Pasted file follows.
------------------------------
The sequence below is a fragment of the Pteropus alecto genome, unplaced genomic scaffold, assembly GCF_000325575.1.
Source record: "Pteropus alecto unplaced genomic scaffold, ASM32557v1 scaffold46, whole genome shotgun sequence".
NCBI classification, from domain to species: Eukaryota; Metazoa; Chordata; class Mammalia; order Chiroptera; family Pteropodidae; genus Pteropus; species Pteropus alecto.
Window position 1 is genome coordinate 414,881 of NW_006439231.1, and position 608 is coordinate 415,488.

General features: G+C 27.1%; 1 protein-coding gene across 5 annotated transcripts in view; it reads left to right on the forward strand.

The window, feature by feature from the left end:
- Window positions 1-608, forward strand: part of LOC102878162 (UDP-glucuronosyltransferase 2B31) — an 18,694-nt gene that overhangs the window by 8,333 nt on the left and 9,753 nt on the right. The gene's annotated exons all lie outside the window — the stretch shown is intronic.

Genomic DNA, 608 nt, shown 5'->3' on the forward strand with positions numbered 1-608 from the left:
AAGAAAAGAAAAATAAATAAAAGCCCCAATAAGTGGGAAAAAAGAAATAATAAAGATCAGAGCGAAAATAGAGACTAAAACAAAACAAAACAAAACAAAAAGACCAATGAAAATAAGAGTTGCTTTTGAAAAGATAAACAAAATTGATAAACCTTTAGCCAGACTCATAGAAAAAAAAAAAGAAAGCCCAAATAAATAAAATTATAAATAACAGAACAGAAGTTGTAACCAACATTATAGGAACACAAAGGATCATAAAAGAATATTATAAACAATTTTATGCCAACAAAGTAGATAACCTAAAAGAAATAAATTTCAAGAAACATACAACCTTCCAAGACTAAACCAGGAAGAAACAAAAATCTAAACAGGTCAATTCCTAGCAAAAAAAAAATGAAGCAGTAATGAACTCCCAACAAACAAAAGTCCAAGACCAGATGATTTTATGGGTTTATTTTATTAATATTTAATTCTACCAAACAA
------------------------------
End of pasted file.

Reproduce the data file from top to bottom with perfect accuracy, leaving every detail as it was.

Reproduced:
The sequence below is a fragment of the Pteropus alecto genome, unplaced genomic scaffold, assembly GCF_000325575.1.
Source record: "Pteropus alecto unplaced genomic scaffold, ASM32557v1 scaffold46, whole genome shotgun sequence".
NCBI classification, from domain to species: Eukaryota; Metazoa; Chordata; class Mammalia; order Chiroptera; family Pteropodidae; genus Pteropus; species Pteropus alecto.
Window position 1 is genome coordinate 414,881 of NW_006439231.1, and position 608 is coordinate 415,488.

General features: G+C 27.1%; 1 protein-coding gene across 5 annotated transcripts in view; it reads left to right on the forward strand.

The window, feature by feature from the left end:
- Window positions 1-608, forward strand: part of LOC102878162 (UDP-glucuronosyltransferase 2B31) — an 18,694-nt gene that overhangs the window by 8,333 nt on the left and 9,753 nt on the right. The gene's annotated exons all lie outside the window — the stretch shown is intronic.

Genomic DNA, 608 nt, shown 5'->3' on the forward strand with positions numbered 1-608 from the left:
AAGAAAAGAAAAATAAATAAAAGCCCCAATAAGTGGGAAAAAAGAAATAATAAAGATCAGAGCGAAAATAGAGACTAAAACAAAACAAAACAAAACAAAAAGACCAATGAAAATAAGAGTTGCTTTTGAAAAGATAAACAAAATTGATAAACCTTTAGCCAGACTCATAGAAAAAAAAAAAGAAAGCCCAAATAAATAAAATTATAAATAACAGAACAGAAGTTGTAACCAACATTATAGGAACACAAAGGATCATAAAAGAATATTATAAACAATTTTATGCCAACAAAGTAGATAACCTAAAAGAAATAAATTTCAAGAAACATACAACCTTCCAAGACTAAACCAGGAAGAAACAAAAATCTAAACAGGTCAATTCCTAGCAAAAAAAAAATGAAGCAGTAATGAACTCCCAACAAACAAAAGTCCAAGACCAGATGATTTTATGGGTTTATTTTATTAATATTTAATTCTACCAAACAA